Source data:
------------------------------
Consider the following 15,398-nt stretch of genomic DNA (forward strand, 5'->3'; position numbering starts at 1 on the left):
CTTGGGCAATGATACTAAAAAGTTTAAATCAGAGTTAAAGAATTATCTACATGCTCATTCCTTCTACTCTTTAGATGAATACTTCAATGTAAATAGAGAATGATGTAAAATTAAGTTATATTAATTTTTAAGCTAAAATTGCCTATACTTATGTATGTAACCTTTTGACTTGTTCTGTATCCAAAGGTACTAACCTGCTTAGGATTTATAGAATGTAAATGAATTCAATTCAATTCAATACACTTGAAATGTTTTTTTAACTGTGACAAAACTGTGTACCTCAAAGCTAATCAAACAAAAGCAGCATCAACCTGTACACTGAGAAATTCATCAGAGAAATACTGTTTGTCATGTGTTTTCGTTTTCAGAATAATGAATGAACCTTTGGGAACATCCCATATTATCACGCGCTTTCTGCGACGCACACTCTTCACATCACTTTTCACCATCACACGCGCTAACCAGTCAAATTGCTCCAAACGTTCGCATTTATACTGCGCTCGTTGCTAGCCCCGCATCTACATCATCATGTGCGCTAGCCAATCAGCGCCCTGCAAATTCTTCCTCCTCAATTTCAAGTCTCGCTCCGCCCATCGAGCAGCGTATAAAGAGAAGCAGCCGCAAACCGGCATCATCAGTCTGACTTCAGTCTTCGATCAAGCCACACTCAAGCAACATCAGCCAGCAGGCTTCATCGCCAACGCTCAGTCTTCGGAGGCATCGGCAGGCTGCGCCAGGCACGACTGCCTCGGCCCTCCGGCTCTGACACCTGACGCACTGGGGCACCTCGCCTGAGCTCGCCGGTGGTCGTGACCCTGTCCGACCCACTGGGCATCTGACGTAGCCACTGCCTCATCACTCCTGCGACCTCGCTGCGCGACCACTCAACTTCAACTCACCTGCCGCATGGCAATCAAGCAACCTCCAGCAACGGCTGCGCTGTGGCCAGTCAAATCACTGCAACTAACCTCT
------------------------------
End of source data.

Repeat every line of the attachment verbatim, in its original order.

Consider the following 15,398-nt stretch of genomic DNA (forward strand, 5'->3'; position numbering starts at 1 on the left):
CTTGGGCAATGATACTAAAAAGTTTAAATCAGAGTTAAAGAATTATCTACATGCTCATTCCTTCTACTCTTTAGATGAATACTTCAATGTAAATAGAGAATGATGTAAAATTAAGTTATATTAATTTTTAAGCTAAAATTGCCTATACTTATGTATGTAACCTTTTGACTTGTTCTGTATCCAAAGGTACTAACCTGCTTAGGATTTATAGAATGTAAATGAATTCAATTCAATTCAATACACTTGAAATGTTTTTTTAACTGTGACAAAACTGTGTACCTCAAAGCTAATCAAACAAAAGCAGCATCAACCTGTACACTGAGAAATTCATCAGAGAAATACTGTTTGTCATGTGTTTTCGTTTTCAGAATAATGAATGAACCTTTGGGAACATCCCATATTATCACGCGCTTTCTGCGACGCACACTCTTCACATCACTTTTCACCATCACACGCGCTAACCAGTCAAATTGCTCCAAACGTTCGCATTTATACTGCGCTCGTTGCTAGCCCCGCATCTACATCATCATGTGCGCTAGCCAATCAGCGCCCTGCAAATTCTTCCTCCTCAATTTCAAGTCTCGCTCCGCCCATCGAGCAGCGTATAAAGAGAAGCAGCCGCAAACCGGCATCATCAGTCTGACTTCAGTCTTCGATCAAGCCACACTCAAGCAACATCAGCCAGCAGGCTTCATCGCCAACGCTCAGTCTTCGGAGGCATCGGCAGGCTGCGCCAGGCACGACTGCCTCGGCCCTCCGGCTCTGACACCTGACGCACTGGGGCACCTCGCCTGAGCTCGCCGGTGGTCGTGACCCTGTCCGACCCACTGGGCATCTGACGTAGCCACTGCCTCATCACTCCTGCGACCTCGCTGCGCGACCACTCAACTTCAACTCACCTGCCGCATGGCAATCAAGCAACCTCCAGCAACGGCTGCGCTGTGGCCAGTCAAATCACTGCAACTAACCTCT